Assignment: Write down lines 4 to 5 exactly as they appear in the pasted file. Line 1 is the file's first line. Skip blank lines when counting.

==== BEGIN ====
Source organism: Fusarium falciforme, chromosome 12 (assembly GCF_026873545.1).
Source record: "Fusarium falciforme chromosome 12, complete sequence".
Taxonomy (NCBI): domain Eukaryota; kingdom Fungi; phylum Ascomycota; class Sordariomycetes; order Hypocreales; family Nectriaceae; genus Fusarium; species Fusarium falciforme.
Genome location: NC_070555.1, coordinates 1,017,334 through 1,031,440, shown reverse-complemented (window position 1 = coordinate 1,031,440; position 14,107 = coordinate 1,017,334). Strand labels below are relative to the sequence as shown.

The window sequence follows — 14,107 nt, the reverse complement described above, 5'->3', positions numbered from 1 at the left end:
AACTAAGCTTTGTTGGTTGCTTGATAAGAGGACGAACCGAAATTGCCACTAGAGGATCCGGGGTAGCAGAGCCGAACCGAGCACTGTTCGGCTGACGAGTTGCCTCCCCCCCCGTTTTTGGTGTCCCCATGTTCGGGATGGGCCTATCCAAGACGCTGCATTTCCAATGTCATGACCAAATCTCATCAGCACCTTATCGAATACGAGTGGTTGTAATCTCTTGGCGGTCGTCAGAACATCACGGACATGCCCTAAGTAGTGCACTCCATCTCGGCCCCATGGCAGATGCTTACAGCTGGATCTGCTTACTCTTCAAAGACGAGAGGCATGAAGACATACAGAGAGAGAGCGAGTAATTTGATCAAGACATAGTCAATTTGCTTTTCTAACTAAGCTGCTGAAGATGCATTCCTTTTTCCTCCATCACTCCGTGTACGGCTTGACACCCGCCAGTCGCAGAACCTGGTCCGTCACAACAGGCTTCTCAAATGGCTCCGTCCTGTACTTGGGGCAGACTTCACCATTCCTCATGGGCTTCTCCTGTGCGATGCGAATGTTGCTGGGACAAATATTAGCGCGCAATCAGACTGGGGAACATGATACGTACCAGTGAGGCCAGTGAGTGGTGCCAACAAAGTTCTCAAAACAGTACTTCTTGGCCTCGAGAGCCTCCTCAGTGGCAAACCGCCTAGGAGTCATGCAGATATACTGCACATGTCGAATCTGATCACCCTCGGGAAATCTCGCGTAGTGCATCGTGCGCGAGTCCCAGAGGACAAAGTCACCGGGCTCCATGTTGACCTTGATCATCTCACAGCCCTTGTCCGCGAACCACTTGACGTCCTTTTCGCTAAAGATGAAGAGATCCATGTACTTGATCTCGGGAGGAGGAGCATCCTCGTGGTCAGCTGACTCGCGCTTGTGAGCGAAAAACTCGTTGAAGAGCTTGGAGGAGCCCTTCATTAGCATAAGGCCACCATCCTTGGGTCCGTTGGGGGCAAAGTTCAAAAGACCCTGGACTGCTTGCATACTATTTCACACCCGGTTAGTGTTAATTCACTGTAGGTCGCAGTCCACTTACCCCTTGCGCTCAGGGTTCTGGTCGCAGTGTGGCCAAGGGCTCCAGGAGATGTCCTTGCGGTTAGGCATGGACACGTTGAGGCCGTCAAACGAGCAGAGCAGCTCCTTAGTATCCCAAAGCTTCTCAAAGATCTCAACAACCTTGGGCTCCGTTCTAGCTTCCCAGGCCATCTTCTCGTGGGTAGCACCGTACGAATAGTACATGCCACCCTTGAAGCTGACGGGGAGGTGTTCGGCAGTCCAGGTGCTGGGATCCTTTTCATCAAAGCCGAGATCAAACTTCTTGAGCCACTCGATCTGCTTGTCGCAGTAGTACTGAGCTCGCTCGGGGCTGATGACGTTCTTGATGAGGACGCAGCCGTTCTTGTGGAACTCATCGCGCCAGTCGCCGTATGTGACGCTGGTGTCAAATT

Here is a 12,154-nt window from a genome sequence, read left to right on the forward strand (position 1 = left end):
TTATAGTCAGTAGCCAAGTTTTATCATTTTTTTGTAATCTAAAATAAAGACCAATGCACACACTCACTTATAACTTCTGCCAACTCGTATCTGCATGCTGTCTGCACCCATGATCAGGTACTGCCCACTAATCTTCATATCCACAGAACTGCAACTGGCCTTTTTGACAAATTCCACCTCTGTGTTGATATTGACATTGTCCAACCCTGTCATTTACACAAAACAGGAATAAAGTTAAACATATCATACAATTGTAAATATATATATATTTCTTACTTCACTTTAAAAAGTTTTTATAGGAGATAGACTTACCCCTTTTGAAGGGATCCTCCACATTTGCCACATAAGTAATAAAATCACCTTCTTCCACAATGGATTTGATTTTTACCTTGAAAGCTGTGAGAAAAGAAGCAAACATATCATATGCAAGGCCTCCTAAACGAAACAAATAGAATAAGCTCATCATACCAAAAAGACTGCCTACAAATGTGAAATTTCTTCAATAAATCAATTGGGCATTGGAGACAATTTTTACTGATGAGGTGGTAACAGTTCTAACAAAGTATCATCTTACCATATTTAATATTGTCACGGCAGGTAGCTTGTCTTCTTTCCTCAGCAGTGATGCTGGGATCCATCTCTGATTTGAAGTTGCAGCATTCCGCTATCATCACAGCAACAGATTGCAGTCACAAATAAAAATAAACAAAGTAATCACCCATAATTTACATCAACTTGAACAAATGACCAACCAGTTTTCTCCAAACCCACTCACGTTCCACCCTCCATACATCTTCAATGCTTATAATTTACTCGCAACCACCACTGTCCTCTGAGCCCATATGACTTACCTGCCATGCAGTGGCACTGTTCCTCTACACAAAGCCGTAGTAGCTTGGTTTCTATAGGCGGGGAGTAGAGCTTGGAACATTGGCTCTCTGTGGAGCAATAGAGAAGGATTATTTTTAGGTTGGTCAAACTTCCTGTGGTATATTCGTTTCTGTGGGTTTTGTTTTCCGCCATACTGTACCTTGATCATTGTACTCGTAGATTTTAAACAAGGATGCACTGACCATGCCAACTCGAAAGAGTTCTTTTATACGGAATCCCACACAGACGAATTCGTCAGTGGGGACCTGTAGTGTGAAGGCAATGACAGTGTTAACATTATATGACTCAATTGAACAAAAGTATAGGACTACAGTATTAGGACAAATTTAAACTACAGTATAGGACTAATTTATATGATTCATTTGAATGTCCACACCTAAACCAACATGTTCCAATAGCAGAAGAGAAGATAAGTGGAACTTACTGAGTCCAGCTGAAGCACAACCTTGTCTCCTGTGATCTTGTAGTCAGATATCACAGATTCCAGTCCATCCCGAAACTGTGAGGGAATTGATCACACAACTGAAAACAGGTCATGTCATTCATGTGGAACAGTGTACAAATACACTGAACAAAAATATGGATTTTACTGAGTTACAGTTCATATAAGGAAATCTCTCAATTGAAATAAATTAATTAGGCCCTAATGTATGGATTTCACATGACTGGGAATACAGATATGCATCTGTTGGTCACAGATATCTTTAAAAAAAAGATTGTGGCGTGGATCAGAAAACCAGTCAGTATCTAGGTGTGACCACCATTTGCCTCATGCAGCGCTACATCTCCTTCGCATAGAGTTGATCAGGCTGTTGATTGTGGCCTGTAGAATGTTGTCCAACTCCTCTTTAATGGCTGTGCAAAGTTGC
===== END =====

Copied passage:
Genome location: NC_070555.1, coordinates 1,017,334 through 1,031,440, shown reverse-complemented (window position 1 = coordinate 1,031,440; position 14,107 = coordinate 1,017,334). Strand labels below are relative to the sequence as shown.

The window sequence follows — 14,107 nt, the reverse complement described above, 5'->3', positions numbered from 1 at the left end: